The country's population was ethnically diverse, with three main ethnic groups and several smaller ones identifying with specific regions. The three major groups are the Soussou in Lower Guinea, the Peuhl in Middle Guinea, and the Malinke in Upper Guinea. There were smaller ethnic groups throughout the country. Conakry, other large urban areas such as Kankan, and the Forest Region were ethnically heterogeneous.
While the law prohibits racial or ethnic discrimination, ethnic identification was strong. Mutual suspicion, both inside and outside the government, affected relations across ethnic lines. Widespread societal ethnic discrimination by members of all major ethnic groups was evident in private-sector hiring patterns, in the ethnic segregation of urban neighborhoods, and in the relatively low levels of interethnic marriage. Political campaigns capitalized on ethnic divisions, and divisive ethnic rhetoric spurred civilian clashes in Conakry that resulted in the deaths of at least two persons during the year. The government and the National Transitional Council implemented several sensitization programs throughout the year to highlight the importance of peace and unity among ethnic groups. It also held conferences and purchased radio and television programming to combat ethnic tensions and to encourage political leaders to avoid using divisive ethnic rhetoric.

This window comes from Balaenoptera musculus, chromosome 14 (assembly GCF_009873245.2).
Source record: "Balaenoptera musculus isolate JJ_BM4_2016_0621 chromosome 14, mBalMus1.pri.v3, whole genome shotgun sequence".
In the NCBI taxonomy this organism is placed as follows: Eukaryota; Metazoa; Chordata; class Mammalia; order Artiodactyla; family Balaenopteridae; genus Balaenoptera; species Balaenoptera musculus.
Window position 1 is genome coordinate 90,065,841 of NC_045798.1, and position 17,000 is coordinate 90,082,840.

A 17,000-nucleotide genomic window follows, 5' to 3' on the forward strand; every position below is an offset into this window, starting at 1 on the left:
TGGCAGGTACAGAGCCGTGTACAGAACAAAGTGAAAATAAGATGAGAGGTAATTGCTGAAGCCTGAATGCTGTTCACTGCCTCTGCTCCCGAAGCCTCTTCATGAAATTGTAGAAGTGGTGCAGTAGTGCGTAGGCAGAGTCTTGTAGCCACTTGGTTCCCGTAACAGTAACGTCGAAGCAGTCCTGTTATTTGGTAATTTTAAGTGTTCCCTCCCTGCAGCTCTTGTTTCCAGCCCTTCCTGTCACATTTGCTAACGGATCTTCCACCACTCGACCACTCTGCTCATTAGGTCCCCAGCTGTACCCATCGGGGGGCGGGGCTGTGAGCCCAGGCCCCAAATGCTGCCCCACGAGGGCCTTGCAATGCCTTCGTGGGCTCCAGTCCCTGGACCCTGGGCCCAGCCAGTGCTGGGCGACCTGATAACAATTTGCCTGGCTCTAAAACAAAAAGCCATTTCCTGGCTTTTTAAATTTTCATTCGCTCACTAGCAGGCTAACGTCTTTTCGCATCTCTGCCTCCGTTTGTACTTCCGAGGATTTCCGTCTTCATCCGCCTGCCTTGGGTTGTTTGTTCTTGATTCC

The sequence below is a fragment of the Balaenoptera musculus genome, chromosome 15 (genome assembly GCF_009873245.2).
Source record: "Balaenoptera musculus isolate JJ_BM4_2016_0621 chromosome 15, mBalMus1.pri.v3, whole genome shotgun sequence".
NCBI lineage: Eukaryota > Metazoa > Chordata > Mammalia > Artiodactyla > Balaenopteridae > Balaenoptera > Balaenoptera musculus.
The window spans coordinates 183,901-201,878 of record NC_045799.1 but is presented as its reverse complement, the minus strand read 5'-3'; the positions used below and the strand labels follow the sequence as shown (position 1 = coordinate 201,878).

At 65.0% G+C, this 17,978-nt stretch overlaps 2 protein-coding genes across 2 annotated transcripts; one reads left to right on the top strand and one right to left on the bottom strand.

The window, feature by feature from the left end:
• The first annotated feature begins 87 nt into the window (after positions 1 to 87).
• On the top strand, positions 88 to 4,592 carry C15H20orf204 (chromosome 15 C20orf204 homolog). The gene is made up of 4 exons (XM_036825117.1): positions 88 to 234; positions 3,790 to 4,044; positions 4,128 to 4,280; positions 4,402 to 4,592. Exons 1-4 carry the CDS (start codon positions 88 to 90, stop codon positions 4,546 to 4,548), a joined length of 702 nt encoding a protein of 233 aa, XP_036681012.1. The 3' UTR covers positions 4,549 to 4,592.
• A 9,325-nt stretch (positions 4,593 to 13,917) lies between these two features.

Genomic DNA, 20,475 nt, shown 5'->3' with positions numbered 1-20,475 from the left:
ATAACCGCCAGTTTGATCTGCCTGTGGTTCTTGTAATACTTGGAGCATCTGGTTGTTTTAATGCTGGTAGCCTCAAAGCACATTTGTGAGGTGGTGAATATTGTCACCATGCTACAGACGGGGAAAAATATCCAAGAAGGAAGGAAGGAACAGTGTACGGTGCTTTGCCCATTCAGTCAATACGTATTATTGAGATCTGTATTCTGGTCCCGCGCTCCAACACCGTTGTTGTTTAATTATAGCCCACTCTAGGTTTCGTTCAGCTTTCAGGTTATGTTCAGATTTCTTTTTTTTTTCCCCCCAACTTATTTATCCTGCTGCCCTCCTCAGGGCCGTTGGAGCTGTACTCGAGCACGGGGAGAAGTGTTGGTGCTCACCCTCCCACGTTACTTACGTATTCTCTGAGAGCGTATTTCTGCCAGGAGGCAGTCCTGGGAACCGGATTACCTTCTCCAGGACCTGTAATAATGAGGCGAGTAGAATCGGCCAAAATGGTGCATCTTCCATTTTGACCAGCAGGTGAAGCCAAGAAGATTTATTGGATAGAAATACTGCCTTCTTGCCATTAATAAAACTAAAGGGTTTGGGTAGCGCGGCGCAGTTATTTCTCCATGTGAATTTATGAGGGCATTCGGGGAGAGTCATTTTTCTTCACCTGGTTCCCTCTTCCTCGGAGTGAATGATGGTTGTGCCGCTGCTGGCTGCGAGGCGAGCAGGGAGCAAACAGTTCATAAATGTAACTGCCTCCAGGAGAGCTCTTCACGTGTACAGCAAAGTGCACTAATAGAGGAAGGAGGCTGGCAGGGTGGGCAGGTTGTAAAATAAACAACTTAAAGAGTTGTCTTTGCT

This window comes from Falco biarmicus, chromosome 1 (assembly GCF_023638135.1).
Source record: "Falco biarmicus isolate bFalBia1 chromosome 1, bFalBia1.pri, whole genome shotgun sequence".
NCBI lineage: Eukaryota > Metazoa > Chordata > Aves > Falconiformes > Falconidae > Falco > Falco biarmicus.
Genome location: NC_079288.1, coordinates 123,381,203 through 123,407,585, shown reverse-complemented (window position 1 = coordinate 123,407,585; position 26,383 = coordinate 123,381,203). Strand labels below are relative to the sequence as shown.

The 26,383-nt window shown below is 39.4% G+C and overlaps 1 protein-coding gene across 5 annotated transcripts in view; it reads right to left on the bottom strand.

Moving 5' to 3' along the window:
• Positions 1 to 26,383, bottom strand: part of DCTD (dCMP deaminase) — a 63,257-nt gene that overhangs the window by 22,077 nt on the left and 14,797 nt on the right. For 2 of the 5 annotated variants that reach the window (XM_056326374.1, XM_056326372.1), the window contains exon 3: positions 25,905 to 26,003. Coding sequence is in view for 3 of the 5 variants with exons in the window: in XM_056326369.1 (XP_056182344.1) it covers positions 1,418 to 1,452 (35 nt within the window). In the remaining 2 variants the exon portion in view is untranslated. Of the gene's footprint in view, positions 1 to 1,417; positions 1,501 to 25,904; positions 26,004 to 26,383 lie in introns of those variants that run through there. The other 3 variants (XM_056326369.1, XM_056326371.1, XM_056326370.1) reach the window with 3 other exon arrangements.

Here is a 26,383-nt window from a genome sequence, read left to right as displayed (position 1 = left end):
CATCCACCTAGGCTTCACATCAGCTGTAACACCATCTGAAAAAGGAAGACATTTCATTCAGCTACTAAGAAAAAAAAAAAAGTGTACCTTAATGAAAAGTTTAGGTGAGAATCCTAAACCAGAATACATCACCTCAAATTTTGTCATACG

Vigilante violence occurred during the year. For example, on September 27, a Sousou man argued with his ethnic Peuhl neighbor over the effectiveness of
opposition-sponsored protests earlier that day. The argument quickly became violent, with the Soussou man stabbing his Peuhl neighbor, who later died from his injuries. A crowd of Peuhls quickly subdued the fleeing Soussou man and stabbed him to death.
Interreligious conflict resulted in deaths (see section 1 .d.).